• This from a mother whose idea of a treat was a handful of raisins. It’s a good thing you didn’t know about Paleo back in the 80’s, or I’d have been completely deprived of junk food instead of only partially deprived. 😉

  4. My nephew threw up his first birthday cake all over our back patio. Of course, we have pictures to show the cake-fest-mess, but he doesn’t remember the cake or the subsequent barf. We didn’t do cake for D’s first birthday, but we have lovely party pictures and she obviously has no recollection of not having cake! At nearly 5, my daughter is just starting to have notions of her own about special birthday treats. I always make a big dinner for our family and her favourite “sweet treat” of the time. I think for her first birthday I made cherry-apple pudding with kudzu root to thicken it. Really, as long as it’s special to you and your family, that’s all that matters! If eggs and nuts are fine, there is no shortage of good cake desserts that are mostly paleo.

    Wow! One whole year! Congratulations mama! 🙂

    • Poor nephew! Was he reacting to something in the cake, or just sick?

      It’ll be nice when Oliver is old enough to decide what he would like for his birthday treat. But you’re right – as long as it’s special to us, that’s all that matters. 🙂

  5. Check out: http://milkforthemorningcake.blogspot.co.uk/

    (If you haven’t already!) She offers divine inspiration for gluten free food. You might even be interested in participating in her “Go Ahead Honey Its Gluten Free” since now it’s going primal :-). Her sweet treats for the adults are divine (in case the birthday menu isn’t complete…)

    • I had the same dilemma. I ended up using a recipe from Elana’s Pantry but instead of making it a cake, I made mini cupcakes. I figured that way, my daughter could have just one small cupcake instead of a honking huge piece of cake. I topped each cupcake with a strawberry and put strawberries all over the serving platter. Since it was the first time she was eating strawberries, that’s all she was interested in. She ate loads of strawberries and didn’t touch the cupcakes. In a way, I was kind of relieved!

      • Haha, go figure. The thought had definitely occurred to me that after all this worrying, Oliver mightn’t even like the cake anyway, which would make this whole issue a moot point.

  6. We were staying at MILs for Easter this year. She bought loads of candy and hid it for my son to hunt for. I let him fill the basket and then I… took all the candy away.
    We aren’t Paleo and feel I am fairly mainstream on a lot of food things but candy at this age, 2.5, is not appropriate.
    He had a lot of fun just hunting for things and putting them in the basket and we all had fun encouraging him. He didn’t seem to notice when I move the basket out of view. And, confession, he didn’t see me have a few pieces of his chocolate loot after he went to bed.
    For Henry’s last birthday we were on no wheat no dairy and I made a really nice pumpkin cake from Health-Bent.com. It was eggs, almond butter and pumpkin. Really tasty.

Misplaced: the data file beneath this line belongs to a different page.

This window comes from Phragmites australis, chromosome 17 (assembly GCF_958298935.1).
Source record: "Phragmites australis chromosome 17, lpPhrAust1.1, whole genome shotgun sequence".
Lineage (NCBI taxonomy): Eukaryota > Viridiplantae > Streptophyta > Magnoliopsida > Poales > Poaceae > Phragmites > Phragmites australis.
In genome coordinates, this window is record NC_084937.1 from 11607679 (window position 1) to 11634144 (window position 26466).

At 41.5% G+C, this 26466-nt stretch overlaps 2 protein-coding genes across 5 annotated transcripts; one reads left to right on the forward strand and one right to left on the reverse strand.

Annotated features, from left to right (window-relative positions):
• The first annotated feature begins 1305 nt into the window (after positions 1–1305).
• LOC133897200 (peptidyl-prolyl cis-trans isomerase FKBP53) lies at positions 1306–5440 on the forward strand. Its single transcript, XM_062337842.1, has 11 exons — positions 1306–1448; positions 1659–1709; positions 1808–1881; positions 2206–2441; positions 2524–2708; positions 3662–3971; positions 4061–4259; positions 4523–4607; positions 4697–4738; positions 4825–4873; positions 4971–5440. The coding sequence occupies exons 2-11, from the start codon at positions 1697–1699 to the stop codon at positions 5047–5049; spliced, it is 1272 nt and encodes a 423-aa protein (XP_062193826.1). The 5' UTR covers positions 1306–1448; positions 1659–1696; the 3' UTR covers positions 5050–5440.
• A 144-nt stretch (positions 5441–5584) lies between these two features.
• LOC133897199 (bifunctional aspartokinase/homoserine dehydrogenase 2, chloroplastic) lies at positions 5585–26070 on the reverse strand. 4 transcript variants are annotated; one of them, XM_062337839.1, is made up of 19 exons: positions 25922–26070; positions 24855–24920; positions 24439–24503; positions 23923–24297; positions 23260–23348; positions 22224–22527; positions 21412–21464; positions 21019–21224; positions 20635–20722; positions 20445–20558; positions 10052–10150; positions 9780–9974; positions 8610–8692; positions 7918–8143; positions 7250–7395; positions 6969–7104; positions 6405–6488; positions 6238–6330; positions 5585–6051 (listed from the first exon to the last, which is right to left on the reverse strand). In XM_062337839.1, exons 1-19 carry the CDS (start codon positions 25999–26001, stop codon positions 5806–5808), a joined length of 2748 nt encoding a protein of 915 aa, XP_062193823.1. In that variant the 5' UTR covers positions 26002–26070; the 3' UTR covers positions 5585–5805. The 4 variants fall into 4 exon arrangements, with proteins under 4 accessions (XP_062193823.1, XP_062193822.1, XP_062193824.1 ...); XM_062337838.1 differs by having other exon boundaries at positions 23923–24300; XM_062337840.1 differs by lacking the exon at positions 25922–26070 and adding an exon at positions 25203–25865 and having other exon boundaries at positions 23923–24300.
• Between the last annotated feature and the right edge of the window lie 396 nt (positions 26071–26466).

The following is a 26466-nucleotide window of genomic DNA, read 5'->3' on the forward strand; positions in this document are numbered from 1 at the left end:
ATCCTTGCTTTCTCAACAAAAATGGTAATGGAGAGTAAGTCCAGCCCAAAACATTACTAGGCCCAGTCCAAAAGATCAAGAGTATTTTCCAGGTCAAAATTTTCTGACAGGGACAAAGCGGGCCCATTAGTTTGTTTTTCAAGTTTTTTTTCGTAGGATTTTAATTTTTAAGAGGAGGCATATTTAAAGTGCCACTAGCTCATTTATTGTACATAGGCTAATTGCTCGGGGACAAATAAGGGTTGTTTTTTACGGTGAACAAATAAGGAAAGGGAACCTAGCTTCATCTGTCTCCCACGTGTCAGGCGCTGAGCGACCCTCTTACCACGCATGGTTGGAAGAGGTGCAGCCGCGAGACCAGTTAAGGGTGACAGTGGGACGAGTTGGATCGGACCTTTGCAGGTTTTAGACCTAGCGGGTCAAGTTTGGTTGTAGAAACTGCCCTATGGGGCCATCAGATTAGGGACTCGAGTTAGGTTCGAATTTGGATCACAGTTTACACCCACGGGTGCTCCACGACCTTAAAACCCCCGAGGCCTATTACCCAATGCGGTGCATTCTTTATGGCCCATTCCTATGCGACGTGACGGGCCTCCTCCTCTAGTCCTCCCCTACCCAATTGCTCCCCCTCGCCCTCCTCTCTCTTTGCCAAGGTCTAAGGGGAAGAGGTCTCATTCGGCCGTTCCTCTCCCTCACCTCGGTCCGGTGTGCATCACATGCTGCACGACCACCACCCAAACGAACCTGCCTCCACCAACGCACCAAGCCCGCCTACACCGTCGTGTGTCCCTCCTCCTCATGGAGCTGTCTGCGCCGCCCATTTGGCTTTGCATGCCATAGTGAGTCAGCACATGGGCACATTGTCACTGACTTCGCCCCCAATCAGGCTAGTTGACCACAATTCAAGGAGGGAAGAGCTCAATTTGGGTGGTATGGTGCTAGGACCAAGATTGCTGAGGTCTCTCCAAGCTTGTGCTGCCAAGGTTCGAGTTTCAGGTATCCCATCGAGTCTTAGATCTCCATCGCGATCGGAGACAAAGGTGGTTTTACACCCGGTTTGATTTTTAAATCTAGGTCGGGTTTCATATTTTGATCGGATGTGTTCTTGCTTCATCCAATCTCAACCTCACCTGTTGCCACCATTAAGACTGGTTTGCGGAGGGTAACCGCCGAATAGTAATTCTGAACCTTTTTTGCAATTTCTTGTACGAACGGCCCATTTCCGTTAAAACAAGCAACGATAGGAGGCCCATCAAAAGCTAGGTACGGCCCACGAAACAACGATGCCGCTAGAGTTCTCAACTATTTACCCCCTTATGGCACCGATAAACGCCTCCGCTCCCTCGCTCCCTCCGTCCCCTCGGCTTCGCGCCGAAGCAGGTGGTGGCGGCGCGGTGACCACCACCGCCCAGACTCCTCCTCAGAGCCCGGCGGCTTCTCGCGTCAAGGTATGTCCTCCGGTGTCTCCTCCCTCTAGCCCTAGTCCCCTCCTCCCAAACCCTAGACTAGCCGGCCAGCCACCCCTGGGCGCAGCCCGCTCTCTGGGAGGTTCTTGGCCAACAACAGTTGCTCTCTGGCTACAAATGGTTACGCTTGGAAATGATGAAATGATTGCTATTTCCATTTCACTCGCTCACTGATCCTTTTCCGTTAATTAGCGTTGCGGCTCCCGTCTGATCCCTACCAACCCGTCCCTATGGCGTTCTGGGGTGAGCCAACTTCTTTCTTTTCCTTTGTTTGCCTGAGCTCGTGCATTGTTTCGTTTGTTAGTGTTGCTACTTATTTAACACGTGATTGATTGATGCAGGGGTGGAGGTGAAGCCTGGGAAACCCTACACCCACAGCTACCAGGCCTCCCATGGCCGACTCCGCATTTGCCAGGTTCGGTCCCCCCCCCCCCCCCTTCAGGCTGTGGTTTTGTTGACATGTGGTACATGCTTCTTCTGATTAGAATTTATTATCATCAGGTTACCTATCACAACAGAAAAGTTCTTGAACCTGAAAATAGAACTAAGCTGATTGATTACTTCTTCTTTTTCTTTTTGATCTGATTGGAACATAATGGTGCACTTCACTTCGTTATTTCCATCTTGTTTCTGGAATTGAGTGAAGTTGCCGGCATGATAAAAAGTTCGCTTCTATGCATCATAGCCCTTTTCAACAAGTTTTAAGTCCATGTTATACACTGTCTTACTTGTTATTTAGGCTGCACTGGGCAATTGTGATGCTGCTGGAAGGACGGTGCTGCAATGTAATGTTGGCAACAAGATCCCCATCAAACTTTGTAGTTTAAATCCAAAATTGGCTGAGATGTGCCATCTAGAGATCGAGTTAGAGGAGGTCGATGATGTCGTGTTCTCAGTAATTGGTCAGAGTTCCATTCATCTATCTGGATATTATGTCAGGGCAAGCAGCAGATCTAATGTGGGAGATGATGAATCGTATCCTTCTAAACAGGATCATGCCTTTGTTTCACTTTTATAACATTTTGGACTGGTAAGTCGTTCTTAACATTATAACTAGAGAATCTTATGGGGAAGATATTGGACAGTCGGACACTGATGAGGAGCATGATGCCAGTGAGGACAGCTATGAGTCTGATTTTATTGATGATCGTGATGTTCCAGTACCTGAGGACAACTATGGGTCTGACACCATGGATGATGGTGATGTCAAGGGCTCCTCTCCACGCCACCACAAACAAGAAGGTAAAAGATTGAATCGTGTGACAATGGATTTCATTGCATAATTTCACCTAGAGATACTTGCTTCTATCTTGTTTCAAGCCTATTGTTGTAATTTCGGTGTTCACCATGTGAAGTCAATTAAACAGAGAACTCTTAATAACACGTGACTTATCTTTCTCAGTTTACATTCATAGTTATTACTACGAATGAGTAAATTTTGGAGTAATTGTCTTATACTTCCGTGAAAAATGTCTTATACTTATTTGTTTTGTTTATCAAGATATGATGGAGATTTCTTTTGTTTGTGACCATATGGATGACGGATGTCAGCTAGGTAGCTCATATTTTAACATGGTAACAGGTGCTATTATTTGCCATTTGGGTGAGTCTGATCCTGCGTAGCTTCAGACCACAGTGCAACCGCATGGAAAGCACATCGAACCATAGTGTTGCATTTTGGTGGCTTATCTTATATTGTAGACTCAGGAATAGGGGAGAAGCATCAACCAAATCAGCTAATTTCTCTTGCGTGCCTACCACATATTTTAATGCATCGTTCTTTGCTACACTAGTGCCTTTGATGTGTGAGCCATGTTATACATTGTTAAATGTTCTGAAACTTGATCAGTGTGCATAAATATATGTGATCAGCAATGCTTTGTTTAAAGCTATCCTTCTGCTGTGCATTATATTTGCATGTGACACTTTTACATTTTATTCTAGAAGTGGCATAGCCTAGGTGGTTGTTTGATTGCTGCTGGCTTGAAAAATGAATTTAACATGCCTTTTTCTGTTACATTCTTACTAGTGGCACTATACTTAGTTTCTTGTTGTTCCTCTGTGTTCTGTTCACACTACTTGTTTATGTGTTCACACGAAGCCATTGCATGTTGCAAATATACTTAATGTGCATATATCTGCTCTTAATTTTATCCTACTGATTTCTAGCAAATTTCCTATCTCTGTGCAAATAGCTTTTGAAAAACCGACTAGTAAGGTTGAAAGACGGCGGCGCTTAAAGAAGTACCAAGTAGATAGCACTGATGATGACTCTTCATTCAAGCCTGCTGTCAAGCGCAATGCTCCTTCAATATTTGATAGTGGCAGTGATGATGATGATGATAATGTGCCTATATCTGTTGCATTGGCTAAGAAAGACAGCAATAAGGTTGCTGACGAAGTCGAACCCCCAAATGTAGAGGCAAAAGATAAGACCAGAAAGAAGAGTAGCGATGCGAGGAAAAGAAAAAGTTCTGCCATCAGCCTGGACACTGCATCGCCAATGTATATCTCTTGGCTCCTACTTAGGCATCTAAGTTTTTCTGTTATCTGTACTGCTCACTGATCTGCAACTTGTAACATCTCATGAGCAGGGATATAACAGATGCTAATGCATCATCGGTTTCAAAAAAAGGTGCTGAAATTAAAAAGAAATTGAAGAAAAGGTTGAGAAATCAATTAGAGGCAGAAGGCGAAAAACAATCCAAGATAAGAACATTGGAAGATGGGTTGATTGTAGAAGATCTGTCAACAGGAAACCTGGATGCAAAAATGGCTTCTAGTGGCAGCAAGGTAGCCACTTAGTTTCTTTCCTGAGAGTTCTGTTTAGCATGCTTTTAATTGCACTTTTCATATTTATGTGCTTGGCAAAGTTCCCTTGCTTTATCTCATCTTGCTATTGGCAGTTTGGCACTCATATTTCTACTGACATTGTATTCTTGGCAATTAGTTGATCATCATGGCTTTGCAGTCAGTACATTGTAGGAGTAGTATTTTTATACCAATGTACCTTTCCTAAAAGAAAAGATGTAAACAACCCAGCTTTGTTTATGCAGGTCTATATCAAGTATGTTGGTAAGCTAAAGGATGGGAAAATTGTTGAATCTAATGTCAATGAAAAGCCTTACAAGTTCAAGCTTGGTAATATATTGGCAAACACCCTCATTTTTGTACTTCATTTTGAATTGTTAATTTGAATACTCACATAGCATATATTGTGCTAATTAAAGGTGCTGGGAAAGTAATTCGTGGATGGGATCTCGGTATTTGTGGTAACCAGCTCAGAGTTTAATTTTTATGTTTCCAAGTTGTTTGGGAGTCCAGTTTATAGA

PS. Really enjoying all these food posts. And Oliver is such a smiley happy boy!

    • That was a really diplomatic (and fun!) way to handle the Easter candy dilemma. I’m sure your MIL loved watching Henry hunt for all the candy, and Henry, not really knowing what candy is, probably enjoyed finding all the colourful pieces even more than he’d have enjoyed eating them.

      Do you have the recipe for the pumpkin cake? I love pumpkin! It might be a good alternative to the banana bread.

      Glad you are enjoying the food posts. I was just remarking to J last night that I’ve been writing an awful lot about food and not so much about fitness, so it’s good to know the posts are being appreciated. Nonetheless, I definitely need to find some inspiring fitness topics to blog about. Guess I’m just a lot more food motivated these days. 🙂

  7. My little boy Kes has his first birthday this Sunday, and instead of bday cake, I am making him a bowl of banana pudding: egg yolks, coconut milk, vanilla and a bit of gelatin. Just line the bowl with banana slices and layer on top as well, nice and messy! And plenty sweet with the ripe banana.
    Also enjoying the food posts…

  8. Check out Organic Lives. They make lots of yummy raw desserts and may have something that would fit the bill. I am not familiar with the fine points of paleo, but it would be all natural and sugar, additive free, as well as very healthy. Thanks for bringing Olliver to visit our farm. It was fun showing him all the critters. :>)

  9. My husband and I did “birthday fruit” for a while when we were being very strict about sugar intake. I didn’t usually have much fruit, so picking out a special fruit and then sticking candles in it was fun! We did pineapple, watermelon (with both of those, just slice off the top, then stick candles in), and strawberries (berries were piled around a large pillar candle). But it is sentimental for us grown-ups to have a cake, and that’s where making a ‘healthier’ cake or other favorite sweet treat can fill a gap.

Leave a Reply

Fill in your details below or click an icon to log in:

WordPress.com Logo

You are commenting using your WordPress.com account. Log Out / Change )

Twitter picture

You are commenting using your Twitter account. Log Out / Change )

Facebook photo

You are commenting using your Facebook account. Log Out / Change )

Google+ photo

You are commenting using your Google+ account. Log Out / Change )

Connecting to %s